U.S. Sen. Deb Fischer joined Iowa's senators in challenging a federal agency to help CoOportunity Health's stranded policyholders.
CoOportunity Health is one of the nation's 23 nonprofit Consumer Operated and Oriented Plans, or health insurers created by the Affordable Care Act to offer competition in their markets. It operated in Iowa and Nebraska and signed up more than 113,000 people in 2013 and 2014 until it was taken over by the Iowa Insurance Division on Christmas Eve, after its claims outspent its federal and premium support.
The circumstances of its failure have disrupted the lives of insured clients and the insurance agents and brokers who sold policies.
In a letter to Marilyn Tavenner, administrator of the federal Centers for Medicare and Medicaid Services, Fischer joined U.S. Sens. Chuck Grassley and Joni Ernst of Iowa in calling attention to CMS's failure to support it and its customers in its distress.
They pointed out that CoOportunity signed up more people than all but one of the co-ops created by the ACA, and in so doing, was under more financial pressure because of the volume of claims.
"Both CoOportunity and the Iowa Insurance Division informed CMS multiple times that without additional funding, the co-op could not continue to operate," the senators wrote. Nonetheless, CMS wouldn't add any more money. Congress, too, declined to appropriate more money.
People who signed up for insurance now face a dilemma, the senators wrote. They can stay on their CoOportunity plan as the company is being liquidated by the Iowa regulator and lose their federal tax credits. Or they can cancel their policy, find a new insurer and lose paid deductibles, co-pays and other out-of-pocket expenses for the Co-Oportunity plans, the senators wrote.
"For constituents who have already paid thousands of dollars toward their deductible, it is simply not feasible for them to get a new plan and then have to pay thousands of dollars again toward the new deductible," the senators wrote. "As the agency tasked with reviewing, approving rates and funding co-ops, CMS has a responsibility to solve this problem."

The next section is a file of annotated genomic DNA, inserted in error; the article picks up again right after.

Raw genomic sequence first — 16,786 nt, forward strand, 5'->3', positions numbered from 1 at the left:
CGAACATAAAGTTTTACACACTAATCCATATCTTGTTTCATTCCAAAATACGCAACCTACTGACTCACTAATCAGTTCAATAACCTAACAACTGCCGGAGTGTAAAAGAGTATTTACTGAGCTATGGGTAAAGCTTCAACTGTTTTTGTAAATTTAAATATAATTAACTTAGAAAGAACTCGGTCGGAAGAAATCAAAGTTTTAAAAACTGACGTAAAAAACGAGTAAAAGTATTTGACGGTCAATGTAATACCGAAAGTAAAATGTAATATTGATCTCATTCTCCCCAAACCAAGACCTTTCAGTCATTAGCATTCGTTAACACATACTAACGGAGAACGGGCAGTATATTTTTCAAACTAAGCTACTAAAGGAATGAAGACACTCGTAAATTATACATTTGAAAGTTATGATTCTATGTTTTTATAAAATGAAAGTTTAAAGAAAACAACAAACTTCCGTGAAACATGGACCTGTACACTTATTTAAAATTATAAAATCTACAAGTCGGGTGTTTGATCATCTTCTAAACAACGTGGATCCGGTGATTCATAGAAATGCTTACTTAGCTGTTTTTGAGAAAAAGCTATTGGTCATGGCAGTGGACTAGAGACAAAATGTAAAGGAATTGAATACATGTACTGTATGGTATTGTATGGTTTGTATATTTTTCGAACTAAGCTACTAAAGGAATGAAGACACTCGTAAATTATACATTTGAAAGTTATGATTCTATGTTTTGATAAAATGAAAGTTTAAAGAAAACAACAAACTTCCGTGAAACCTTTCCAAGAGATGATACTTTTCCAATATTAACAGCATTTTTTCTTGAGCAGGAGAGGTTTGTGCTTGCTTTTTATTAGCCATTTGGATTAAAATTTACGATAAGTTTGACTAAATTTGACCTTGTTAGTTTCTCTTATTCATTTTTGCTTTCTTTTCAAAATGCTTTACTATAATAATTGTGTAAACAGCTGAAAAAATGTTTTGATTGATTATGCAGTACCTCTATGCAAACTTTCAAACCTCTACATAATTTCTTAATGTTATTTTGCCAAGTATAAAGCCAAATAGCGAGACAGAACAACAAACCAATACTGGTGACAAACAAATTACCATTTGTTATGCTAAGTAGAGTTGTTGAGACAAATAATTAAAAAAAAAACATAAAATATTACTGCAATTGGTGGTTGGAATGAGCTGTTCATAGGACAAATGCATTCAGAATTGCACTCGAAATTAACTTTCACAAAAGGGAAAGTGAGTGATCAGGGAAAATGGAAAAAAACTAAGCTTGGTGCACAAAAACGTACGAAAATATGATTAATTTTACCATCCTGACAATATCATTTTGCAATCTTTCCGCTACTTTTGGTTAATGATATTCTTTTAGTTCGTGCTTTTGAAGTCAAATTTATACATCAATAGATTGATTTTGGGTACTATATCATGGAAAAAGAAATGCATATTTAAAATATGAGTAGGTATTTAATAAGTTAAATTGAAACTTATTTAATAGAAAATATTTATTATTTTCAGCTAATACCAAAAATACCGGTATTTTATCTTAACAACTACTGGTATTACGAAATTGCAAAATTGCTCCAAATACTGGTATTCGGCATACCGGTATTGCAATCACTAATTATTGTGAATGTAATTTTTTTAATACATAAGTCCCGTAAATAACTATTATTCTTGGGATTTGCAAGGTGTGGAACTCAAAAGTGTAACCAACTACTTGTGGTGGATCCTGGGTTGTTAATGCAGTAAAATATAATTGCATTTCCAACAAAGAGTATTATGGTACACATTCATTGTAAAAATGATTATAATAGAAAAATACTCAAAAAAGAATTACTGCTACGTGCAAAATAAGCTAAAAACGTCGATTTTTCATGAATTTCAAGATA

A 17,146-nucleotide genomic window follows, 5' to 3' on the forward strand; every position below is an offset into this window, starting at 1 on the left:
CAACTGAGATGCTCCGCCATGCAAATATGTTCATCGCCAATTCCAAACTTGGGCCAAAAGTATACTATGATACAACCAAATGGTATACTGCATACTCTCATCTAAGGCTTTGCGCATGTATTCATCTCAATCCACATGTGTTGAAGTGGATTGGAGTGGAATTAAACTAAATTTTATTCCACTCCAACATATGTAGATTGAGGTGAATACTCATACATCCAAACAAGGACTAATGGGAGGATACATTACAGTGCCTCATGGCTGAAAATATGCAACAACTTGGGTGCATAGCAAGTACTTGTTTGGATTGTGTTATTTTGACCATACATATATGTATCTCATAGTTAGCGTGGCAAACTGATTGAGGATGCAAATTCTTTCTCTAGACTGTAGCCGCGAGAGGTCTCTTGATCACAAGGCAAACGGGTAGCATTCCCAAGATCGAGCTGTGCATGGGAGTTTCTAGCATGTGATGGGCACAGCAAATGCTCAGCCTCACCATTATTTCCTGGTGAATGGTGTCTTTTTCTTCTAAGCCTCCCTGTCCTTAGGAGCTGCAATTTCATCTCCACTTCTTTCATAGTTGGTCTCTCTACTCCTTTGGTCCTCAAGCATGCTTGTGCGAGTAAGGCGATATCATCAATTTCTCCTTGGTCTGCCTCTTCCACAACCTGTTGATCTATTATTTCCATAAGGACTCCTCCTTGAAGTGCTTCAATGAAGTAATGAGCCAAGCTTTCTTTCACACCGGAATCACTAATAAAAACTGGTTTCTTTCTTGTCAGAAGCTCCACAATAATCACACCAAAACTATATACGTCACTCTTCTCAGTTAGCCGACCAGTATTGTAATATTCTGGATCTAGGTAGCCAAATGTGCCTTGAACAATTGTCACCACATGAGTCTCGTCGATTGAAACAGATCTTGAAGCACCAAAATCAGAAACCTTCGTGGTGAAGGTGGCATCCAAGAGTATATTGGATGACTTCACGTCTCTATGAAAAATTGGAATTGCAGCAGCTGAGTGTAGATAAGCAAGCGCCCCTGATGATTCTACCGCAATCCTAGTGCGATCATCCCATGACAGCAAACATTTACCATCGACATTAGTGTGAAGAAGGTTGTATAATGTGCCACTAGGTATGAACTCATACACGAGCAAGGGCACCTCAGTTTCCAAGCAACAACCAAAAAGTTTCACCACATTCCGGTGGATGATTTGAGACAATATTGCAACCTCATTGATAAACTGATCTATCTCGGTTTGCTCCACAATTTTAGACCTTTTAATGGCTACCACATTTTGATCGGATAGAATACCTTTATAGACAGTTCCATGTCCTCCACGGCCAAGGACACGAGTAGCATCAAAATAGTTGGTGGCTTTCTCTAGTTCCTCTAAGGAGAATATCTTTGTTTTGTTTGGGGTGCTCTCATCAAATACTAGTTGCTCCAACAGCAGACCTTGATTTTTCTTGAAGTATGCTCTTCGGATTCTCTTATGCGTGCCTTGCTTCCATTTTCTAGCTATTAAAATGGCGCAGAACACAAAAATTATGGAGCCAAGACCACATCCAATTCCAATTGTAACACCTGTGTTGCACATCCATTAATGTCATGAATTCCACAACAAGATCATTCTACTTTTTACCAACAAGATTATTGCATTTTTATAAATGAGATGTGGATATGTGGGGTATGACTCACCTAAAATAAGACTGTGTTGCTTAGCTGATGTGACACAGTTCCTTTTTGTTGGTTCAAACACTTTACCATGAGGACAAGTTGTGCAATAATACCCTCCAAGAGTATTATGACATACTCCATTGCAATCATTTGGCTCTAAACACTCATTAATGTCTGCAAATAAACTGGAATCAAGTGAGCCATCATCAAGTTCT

They asked the administrator to respond by defining the agency's obligations and also offer a plan to reimburse insured clients if they choose a new health insurer.
Separately, Sen. Ben Sasse added this comment: “This is a tragic example of the pain caused when federal regulators try to centrally plan life here in Nebraska. Given the fact that the vast majority of these ObamaCare co-ops have suffered first-year losses, HHS owes taxpayers and policyholders some answers.”
And the Nebraska Department of Insurance, late Tuesday, encouraged CoOportunity Health policyyholders who have not yet replaced their health insurance to act immediately. Sunday is the last day for open enrollment.
"Enrolling into a new plan may be inconvenient and, in some cases, a financial burden because some policyholders may have already had medical bills applied to their annual deductible," the department said.
But a special enrollment will last for 60 days after a liquidation order is signed, probably on Feb. 28, and when that expires, options for the purchase of individual health insurance may be limited. "It is questionable if any plans will be available at all because an insurer is not required to sell a policy to an individual outside of an open or special enrollment period," the department said.